/ Westminster Confession of Faith / Richard Holdeman

The Efficacy of Baptism

Jesus answered, "Truly, truly, I say to you, unless one is born of water and the Spirit, he cannot enter the kingdom of God…  8 The wind blows where it wishes, and you hear its sound, but you do not know where it comes from or where it goes. So it is with everyone who is born of the Spirit." (John 3:5, 8, ESV)

The Reformed view of baptism and the Lord’s Supper is that these sacraments are more than just symbols that either accompany a profession of faith in the case of baptism or help us remember the sacrifice of Christ in the case of the Lord’s Supper.  The Reformed view is that God actually imparts grace through these sacraments when they are received in faith.  The Westminster Confession of Faith puts it this way: “The grace which is exhibited in or by the sacraments rightly used, is not conferred by any power in them; neither doth the efficacy of a sacrament depend upon the piety or intention of him that doth administer it: but upon the work of the Spirit, and the word of institution, which contains, together with a precept authorizing the use thereof, a promise of benefit to worthy receivers” (WCF 27:3).  The Confession of Faith acknowledges that the sacraments do have a real efficacy.  In other words, that they accomplish something.  Their power, however, does not reside in anything inherent in them or in the minister.  The power is of the Holy Spirit, who works through the sacraments in those who are “worthy receivers” (i.e., those who receive them in accordance with the Word and by faith).

In light of this understanding of the sacraments, it might be puzzling to some of our Baptist friends as to why the Confession also endorses the baptism of covenant infants.  Confession of Faith 28:4 says, “Not only those that do actually profess faith in the obedience unto Christ, but also the infants of one, or both, believing parents, are to be baptized.”  I am not here making a scriptural case for this position but pointing out what may seem contradictory to what we’ve already said about the power of the sacraments to work.  After all, how can infants receive baptism by faith and how can baptism have efficacy when applied to an infant unless we believe (like Roman Catholics) that the baptism has some inherent power that is conferred automatically?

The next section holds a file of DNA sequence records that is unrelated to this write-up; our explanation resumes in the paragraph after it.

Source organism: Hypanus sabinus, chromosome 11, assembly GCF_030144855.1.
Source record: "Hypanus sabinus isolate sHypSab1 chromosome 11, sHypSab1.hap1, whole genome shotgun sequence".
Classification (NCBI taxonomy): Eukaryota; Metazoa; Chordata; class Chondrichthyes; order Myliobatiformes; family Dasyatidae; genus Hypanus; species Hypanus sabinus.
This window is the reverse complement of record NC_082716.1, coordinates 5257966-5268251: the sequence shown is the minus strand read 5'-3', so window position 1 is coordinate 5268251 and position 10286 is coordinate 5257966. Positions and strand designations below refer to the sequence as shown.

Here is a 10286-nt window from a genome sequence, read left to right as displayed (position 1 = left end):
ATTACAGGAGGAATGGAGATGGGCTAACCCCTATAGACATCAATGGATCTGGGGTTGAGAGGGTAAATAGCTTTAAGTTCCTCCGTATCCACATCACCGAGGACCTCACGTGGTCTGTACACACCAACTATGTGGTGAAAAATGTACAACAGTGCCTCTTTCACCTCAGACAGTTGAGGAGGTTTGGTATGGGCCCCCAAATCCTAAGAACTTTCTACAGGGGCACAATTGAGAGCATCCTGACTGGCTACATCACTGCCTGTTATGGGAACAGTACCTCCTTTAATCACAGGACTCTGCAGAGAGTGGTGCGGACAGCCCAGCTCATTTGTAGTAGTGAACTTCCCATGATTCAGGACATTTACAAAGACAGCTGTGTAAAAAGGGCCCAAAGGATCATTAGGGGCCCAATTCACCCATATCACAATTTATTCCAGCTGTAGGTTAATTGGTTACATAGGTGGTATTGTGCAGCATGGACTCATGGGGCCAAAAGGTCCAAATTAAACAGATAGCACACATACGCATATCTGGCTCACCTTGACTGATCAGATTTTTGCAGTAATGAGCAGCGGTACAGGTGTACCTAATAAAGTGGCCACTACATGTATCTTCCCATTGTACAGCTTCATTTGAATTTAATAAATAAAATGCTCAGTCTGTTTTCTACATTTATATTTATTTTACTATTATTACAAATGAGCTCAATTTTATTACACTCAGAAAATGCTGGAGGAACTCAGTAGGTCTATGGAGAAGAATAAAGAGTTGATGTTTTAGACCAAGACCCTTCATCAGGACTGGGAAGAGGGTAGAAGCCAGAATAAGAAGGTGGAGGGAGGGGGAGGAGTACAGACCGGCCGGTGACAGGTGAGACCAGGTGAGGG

It’s a fair question, and the answer is related to the way the Westminster Divines viewed the Spirit’s work through the sacrament.  “The efficacy of Baptism is not tied to that moment of time wherein it is administered; yet, not withstanding, by the right use of this ordinance, the grace promised is not only offered, but really exhibited, and conferred, by the Holy Ghost, to such (whether of age or infants) as that grace belongeth unto, according to the counsel of God's own will, in His appointed time” (WCF 28:6).  The Holy Spirit really works through the sacrament of baptism.  Baptism is NOT something we do.  Properly understood, it is something we receive – just like our salvation.  But the Holy Spirit is not constrained to work through baptism only in the moment when it is administered.  The Holy Spirit can impart grace through baptism throughout your life.  You don’t have to be a paedobaptist to embrace this idea.  In a moment of temptation, the Holy Spirit can call your baptism to mind, reminding you that you have been marked off as belonging to Christ and that it is incumbent upon you to obey Christ.  In the same way, the Holy Spirit can use your baptism to bring you under conviction and to faith years after you were baptized.

Just a few weeks ago, I was talking to a young adult woman, who had been baptized as an infant because of the influence of her grandmother.  She was taken to church occasionally after her baptism but was not, in any way, raised in the church.  When she got to college, she felt herself being drawn to begin attending church.  I asked her what role her childhood experiences had in her interest in attending church and her eventual conversion.  She testified that her knowledge of the fact that she had been baptized was significant.  The Holy Spirit used her baptism many years after it happened to draw her to Jesus.  I’ve talked to several others who have a similar testimony.  Baptism marks a person out as belonging to Jesus.  The Spirit can make use of baptism years after it is administered.  This should be true for you no matter when you were baptized.  Your baptism is calling you to be the person you’ve been set apart to be – namely, one who is united by faith to Jesus Christ and is living a life of service to Him in the power of His Spirit.

Richard Holdeman

Richard Holdeman

Called to faith in 1987; to marry Amy in 1989; to coach college hockey in 1992; to have daughters in 1996; to teach at I.U. in 1997; to pastor the Bloomington Reformed Presbyterian Church in 2005.

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